In order to determinate if the acquired C-terminal domain of IslA could be involved in cell wall anchoring, cells of L. citreum were produced in the absence of sucrose to avoid IslA induction. These cells were later contacted with native IslA and IslA3 (the last one is an IslA form deprived of the C-terminal region). After intensive washing, IslA was strongly retained and active in the cell surface, as demonstrated by successive activity assays and gel electrophoresis (Fig. 2a), while IslA3 was not retained (Fig. 2b), demonstrating that the C-terminus of IslA is involved in cell attachment.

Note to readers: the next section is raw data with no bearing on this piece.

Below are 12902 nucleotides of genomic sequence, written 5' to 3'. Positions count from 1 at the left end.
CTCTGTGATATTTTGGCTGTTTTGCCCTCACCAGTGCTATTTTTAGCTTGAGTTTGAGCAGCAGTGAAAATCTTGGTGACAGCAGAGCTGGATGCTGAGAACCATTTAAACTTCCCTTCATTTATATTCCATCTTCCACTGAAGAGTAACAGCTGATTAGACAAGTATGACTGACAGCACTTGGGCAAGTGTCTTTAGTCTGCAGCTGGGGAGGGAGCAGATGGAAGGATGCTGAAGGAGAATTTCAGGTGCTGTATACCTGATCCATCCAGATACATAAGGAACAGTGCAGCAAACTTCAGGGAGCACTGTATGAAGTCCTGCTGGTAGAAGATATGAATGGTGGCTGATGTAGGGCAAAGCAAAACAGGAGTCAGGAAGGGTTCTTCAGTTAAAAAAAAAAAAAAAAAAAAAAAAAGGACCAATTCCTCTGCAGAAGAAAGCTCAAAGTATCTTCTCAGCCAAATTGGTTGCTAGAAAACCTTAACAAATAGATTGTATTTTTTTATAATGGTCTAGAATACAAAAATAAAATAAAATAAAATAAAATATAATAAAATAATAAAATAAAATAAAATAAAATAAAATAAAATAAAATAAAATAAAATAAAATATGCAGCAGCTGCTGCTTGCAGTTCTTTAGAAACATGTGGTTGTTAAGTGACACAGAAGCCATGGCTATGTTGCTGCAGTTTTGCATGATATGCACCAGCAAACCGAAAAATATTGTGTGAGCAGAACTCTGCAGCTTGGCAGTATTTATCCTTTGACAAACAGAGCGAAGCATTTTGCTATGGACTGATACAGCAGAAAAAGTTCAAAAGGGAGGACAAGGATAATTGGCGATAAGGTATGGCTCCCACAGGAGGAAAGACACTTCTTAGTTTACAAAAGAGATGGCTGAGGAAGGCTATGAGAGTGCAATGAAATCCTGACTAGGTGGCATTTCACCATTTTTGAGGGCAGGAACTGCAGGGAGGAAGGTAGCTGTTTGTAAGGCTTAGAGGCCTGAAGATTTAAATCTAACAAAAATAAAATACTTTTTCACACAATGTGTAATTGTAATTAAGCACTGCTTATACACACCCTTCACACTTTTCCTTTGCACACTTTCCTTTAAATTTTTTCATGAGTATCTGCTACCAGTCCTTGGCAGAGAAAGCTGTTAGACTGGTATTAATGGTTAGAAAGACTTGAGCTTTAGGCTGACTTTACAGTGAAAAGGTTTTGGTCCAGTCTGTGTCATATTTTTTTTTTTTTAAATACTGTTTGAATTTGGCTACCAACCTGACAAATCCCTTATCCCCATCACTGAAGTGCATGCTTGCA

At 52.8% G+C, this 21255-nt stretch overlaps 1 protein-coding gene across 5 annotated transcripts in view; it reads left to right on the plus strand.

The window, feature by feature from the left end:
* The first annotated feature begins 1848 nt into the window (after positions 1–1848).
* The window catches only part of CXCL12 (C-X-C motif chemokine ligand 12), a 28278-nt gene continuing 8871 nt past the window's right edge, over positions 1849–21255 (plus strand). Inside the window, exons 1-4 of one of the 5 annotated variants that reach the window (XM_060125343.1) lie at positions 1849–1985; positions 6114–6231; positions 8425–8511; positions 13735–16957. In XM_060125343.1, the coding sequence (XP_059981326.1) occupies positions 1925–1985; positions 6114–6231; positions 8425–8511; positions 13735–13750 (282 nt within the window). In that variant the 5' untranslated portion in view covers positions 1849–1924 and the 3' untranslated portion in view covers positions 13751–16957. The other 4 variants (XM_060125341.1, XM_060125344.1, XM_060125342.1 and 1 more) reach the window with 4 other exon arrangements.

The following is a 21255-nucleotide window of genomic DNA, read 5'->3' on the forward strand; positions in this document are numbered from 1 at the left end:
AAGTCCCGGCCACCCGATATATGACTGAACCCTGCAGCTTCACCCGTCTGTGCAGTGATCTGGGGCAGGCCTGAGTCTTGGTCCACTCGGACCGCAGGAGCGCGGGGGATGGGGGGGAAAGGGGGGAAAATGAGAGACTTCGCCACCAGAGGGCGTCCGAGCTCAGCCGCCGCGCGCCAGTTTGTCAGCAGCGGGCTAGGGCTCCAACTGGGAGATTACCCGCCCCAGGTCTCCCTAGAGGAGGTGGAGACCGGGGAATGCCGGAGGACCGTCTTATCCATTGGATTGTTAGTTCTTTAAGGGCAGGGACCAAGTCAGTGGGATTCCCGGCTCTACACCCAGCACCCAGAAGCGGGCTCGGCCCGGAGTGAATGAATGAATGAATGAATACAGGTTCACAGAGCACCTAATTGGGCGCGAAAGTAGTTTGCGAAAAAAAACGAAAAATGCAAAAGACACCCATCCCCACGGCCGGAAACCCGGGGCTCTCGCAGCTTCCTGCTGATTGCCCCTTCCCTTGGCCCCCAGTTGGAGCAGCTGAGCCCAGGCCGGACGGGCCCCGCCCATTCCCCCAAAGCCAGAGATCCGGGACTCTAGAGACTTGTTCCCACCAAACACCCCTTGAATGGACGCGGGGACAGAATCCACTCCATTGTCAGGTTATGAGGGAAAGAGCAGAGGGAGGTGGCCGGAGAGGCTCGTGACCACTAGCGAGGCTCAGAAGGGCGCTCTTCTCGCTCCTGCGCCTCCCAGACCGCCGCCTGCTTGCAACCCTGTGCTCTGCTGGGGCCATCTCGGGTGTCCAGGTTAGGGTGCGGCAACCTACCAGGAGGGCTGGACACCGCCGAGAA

Figure 2

Binding assays of native IslA and the truncated form IslA3 with non induced L. citreum CW28 cells. Molecular weight control (M). Gel (a) deals with native IslA (line 1) while gel (b) with IslA3 (line 1). In both gels line 2 refers to the non induced L. citreum CW28 cells; line 3 refers to the washed non induced cells after contact with the protein; and line 4 refers to the protein solution after contact with non induced cells.